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  5. "Fueron unos días calurosos."

"Fueron unos días calurosos."

Translation:Those were some hot days.

May 28, 2018



This translation makes no sense to me, sorry. 'They were hot days' or 'There were some hot days' we would say in English.


eg. It was very hot last Monday, Tuesday and Wednesday. They were some hot days. There will be more hot days to come.


I know I have heard my father (unilingual English) say this but always as an exclamation: "They were some hot days!" It would be nice to know from a native Spanish speaker if the Duo sentence "Fueron ..." is that sort of a specific context situation or is it just a non-literal translation of "There were some hot days." which I think would be the more usual English phrase.


The Spanish sentence is basically like "It was a hot day" in English, just plural. It refers to a certain group of days (you referenced them before), but they are grammatically not further specified (with "these" or "those").

I'm not sure what you'd say in English in this situation. I'm still in favour of a collective "it" here: "It were some hot days."


In the Midwest and South (US) something like: "those (sure) were some hot days" would be natural sounding, and emphatic.


"It were" is for sure wrong. "They/Those were some hot days" sound right


A collective 'it' would never be used in UK English. I really do appreciate your valuable contributions to this forum in general, which makes me think that it possibly could be used in US English? Though it does seem clumsy to me.


Nope. We wouldn't use "It" were. Ryagon is great, but nobody's perfect.


I don't think you're right. 'They' is a definite pronoun, 'some' is indefinite one. Using both in one sentense to refer to the same thing(s) is ... strange. If you change your sentence to "They were some of the hot days" then it would make sense because 'some' would refer to other hot days.


"They" is not very definite, and the definiteness doesn't have to match. You can say "They are some strange people" without issues, and even use the more definite "these" or "those" here.

  • 1522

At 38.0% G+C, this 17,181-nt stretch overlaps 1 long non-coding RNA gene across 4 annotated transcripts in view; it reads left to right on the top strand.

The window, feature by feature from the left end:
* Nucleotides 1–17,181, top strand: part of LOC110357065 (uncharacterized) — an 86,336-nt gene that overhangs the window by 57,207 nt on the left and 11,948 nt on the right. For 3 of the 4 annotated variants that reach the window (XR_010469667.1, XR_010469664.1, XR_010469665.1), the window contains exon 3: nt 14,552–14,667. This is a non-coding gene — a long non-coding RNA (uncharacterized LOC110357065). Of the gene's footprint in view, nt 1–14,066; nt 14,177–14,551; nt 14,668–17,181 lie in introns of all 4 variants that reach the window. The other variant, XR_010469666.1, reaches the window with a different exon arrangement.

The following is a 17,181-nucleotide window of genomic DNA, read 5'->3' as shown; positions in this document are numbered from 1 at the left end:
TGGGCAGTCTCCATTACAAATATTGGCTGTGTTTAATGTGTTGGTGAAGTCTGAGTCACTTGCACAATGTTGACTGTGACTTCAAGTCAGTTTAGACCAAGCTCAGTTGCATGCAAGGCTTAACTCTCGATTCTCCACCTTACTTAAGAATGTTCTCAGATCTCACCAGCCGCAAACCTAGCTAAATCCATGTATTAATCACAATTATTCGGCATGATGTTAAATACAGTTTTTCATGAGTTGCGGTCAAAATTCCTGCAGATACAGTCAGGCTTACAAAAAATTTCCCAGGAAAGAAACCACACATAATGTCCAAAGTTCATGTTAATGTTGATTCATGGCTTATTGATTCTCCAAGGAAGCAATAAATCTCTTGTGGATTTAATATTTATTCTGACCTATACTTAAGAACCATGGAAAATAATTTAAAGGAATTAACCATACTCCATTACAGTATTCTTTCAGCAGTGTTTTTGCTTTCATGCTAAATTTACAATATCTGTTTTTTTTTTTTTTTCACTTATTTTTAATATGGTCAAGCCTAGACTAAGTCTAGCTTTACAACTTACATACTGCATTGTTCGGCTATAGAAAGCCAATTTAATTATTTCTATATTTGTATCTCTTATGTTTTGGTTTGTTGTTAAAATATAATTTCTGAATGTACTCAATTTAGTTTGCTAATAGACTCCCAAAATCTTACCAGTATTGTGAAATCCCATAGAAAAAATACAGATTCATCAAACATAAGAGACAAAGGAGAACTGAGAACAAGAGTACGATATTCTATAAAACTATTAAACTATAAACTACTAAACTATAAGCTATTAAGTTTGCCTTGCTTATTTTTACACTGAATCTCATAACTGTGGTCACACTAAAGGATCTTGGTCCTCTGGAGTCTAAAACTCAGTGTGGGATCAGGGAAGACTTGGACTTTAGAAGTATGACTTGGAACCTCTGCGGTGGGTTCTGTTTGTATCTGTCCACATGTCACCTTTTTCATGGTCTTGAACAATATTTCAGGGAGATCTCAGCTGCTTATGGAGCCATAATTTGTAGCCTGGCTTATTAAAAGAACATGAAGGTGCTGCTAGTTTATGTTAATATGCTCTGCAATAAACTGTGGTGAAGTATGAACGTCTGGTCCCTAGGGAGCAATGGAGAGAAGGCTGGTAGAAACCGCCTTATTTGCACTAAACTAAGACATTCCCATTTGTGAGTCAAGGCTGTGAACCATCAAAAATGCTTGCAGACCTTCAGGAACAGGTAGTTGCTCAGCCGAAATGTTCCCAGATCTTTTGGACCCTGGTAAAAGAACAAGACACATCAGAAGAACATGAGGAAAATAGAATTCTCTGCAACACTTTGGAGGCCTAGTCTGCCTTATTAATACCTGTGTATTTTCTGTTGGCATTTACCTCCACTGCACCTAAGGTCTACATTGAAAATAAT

aquellos fueron unos días calurosos

those were hot days


Sounds fine to me. Does the singular sound strange to you as well? "It was a hot day."

Just because a sentence isn't common doesn't make it wrong.


How does "fueron" translate to "those were"?


It doesn't really. It's just a construction that English has trouble expressing. "Fue un día caluroso" would translate as "It was a hot day", but how do you pluralise that? "They were some hot days"?


Oh, okay, that makes sense! Thank you for the help


Isn't "fue" the past tense of "ir"? Wouldn't it translate literally as "It went a hot day?" If so, is that just how that's said in Spanish, or is there some more advanced meaning behind it?


Ir and ser share the same Preterite forms, so you have to pay extra attention in those cases. In this sentence ser is used; for the present tense you'd say "Son unos días calurosos."


lol... sounds like the start of a novel to me.


with exactly the same construction previously the translation was 'They were cold days'.


A previous answer to a translation question was "They weren't cold days," so I would expect that "They were hot days," would also be correct.


An answer making no sense to you doesnt make the amswer wrong.

Perhaps truing to understand the grammar rule would be more constructive and beneficial than trying to rationalize it against another answer which, itself either has no context.


I think unos should not be translated at all. It's a plural indefinite article. Yes, usually it's translated as some, but in some cases it can be translated as indefinite article a, or not translated at all. There are many situations where article is required in Spanish sentence but not in English. If day was in singular form then translation "It was a hot day" would sound normal because "a hot day" is a qualifier of it - the day that we refer to. But in English there is no plural indefinite article. Replacing it with pronoun some doesn't work because we have to introduce they as a subject (which is missing in Spanish sentence). Using definite and indefinite pronouns referring to the same thing is at least awkward. Perhaps it's grammatically correct, bur grammar doesn't care about semantics. So... sane translation should be They were hot days or, perhaps, They were some of the hot days (of summer, month, week)


"They were hot days" is actually accepted Feb 2, 2019. I mistyped we instead of were initially :) Now I feel silly writing such a long explanation why it should be accepted.


Why doesn't the sentence use "esas" if it meant "those"? Otherwise I would agree that "they were hot days" should be the translation. Anything - other than "those were".